Creatine is a compound that is derived from the amino acids arginine, glycine, and methionine.1 The body needs 1 to 3g of creatine per day to maintain normal stores, about half of which comes from the diet and half of which is synthesized in the body, mostly in the kidneys and liver.2,3 Dietary sources of creatine include beef, salmon, and pork.1 

Creatine and exercise

About 95 percent of the body’s creatine is stored in the skeletal muscles.2,3 Creatine aids in the re-synthesis of adenosine triphosphate (ATP), thereby maintaining ATP (and, therefore, energy) availability, especially during high intensity, anaerobic exercise.2 

When creatine is consumed in large amounts via supplementation, muscle creatine stores increase, which leads to improved physical performance and exercise capacity during high intensity and repetitive exercises.2 However, creatine supplementation does not provide benefits to aerobic exercise longer than 2.5 minutes (as the metabolic pathway involved in this type of exercise does not involve creatine), and it has not been shown to benefit athletes participating in endurance sports.1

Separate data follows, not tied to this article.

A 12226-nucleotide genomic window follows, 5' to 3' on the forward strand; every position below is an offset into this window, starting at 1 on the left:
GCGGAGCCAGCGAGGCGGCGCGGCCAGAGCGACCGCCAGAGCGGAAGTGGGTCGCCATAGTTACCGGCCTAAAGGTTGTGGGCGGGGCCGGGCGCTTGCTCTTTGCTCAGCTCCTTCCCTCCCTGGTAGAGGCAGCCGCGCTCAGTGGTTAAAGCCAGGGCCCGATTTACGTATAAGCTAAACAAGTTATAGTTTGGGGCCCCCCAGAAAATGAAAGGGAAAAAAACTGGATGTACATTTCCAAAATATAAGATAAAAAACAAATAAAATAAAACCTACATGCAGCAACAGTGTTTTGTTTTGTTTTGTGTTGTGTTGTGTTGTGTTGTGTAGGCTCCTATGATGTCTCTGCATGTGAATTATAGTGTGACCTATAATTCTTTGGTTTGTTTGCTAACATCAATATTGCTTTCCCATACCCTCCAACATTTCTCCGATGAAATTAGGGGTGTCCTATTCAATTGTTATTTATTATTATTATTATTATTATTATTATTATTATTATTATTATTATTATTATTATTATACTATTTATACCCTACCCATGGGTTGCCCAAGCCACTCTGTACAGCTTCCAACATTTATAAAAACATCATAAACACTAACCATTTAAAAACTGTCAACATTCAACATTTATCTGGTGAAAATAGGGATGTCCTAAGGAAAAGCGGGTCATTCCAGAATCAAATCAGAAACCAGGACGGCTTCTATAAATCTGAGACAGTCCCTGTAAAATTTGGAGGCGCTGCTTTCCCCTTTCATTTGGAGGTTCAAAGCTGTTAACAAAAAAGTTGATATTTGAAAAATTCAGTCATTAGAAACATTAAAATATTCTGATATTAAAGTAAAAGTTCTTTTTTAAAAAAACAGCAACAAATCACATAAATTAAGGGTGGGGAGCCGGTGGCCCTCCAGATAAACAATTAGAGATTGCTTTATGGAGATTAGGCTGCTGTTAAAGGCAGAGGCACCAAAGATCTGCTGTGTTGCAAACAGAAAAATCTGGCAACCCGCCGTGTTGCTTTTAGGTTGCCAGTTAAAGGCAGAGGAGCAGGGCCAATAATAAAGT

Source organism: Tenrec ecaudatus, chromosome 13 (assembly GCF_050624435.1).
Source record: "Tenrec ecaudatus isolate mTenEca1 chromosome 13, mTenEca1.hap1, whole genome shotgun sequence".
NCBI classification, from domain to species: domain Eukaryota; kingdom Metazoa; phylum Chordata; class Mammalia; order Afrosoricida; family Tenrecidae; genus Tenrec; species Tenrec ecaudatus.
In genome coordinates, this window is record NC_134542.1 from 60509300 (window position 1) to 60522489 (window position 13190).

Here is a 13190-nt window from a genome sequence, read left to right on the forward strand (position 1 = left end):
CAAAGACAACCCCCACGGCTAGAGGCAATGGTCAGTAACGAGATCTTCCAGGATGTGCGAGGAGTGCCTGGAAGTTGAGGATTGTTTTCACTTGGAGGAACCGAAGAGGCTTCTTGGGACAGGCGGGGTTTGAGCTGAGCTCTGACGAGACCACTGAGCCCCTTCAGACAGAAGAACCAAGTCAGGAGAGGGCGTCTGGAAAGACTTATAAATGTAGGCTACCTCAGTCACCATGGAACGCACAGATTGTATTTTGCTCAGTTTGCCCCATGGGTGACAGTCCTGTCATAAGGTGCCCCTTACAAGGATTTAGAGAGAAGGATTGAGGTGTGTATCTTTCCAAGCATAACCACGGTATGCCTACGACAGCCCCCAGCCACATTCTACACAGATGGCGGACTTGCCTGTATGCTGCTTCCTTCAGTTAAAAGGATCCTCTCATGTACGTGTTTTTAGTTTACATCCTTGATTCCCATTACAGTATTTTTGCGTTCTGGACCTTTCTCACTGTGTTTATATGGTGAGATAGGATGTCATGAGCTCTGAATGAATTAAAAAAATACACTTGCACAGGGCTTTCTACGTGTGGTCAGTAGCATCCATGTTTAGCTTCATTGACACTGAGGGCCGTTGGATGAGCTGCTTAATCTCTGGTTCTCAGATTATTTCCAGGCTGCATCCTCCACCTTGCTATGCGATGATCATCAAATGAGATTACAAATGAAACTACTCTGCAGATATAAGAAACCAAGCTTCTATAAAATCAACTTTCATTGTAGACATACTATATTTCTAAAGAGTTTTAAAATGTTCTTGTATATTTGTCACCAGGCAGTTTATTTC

To most effectively increase creatine stores, the International Society of Sports Nutrition recommends that individuals should consume 5g (or about 0.3g/kg of body weight) of creatine monohydrate (the most studied and used form of creatine1) four times per day for 5 to 7 days. Individuals can also gradually increase creatine stores by consuming 3g per day for 28 days. After the loading phase, increased creatine stores can be maintained by consuming about 3 to 10g (depending on body size) of creatine monohydrate per day.2 Vegetarians can experience a greater response to creatine supplementation, compared to nonvegetarians, due to having lower muscular creatine stores.1–3

Research indicates that, in addition to improving athletic performance, creatine supplementation may improve muscle recovery after exercise,2,3 reduce dehydration and muscle cramps,3 reduce the risk of injury and heat-related illness during exercise, and decrease muscle atrophy and enhance rehabilitation/recovery following injuries.2 Among older individuals, creatine supplementation in combination with resistance training might have a protective effect against sarcopenia and bone loss.2,4

Creatine and the brain

The brain can also synthesize creatine, but dietary creatine uptake is limited, potentially due to the lack of SLC6A8, a creatine transporter that is responsible for creatine uptake in skeletal muscles.5 Compared to the well-known effects on muscles and physical performance, less is known about the effects of creatine supplementation on the brain.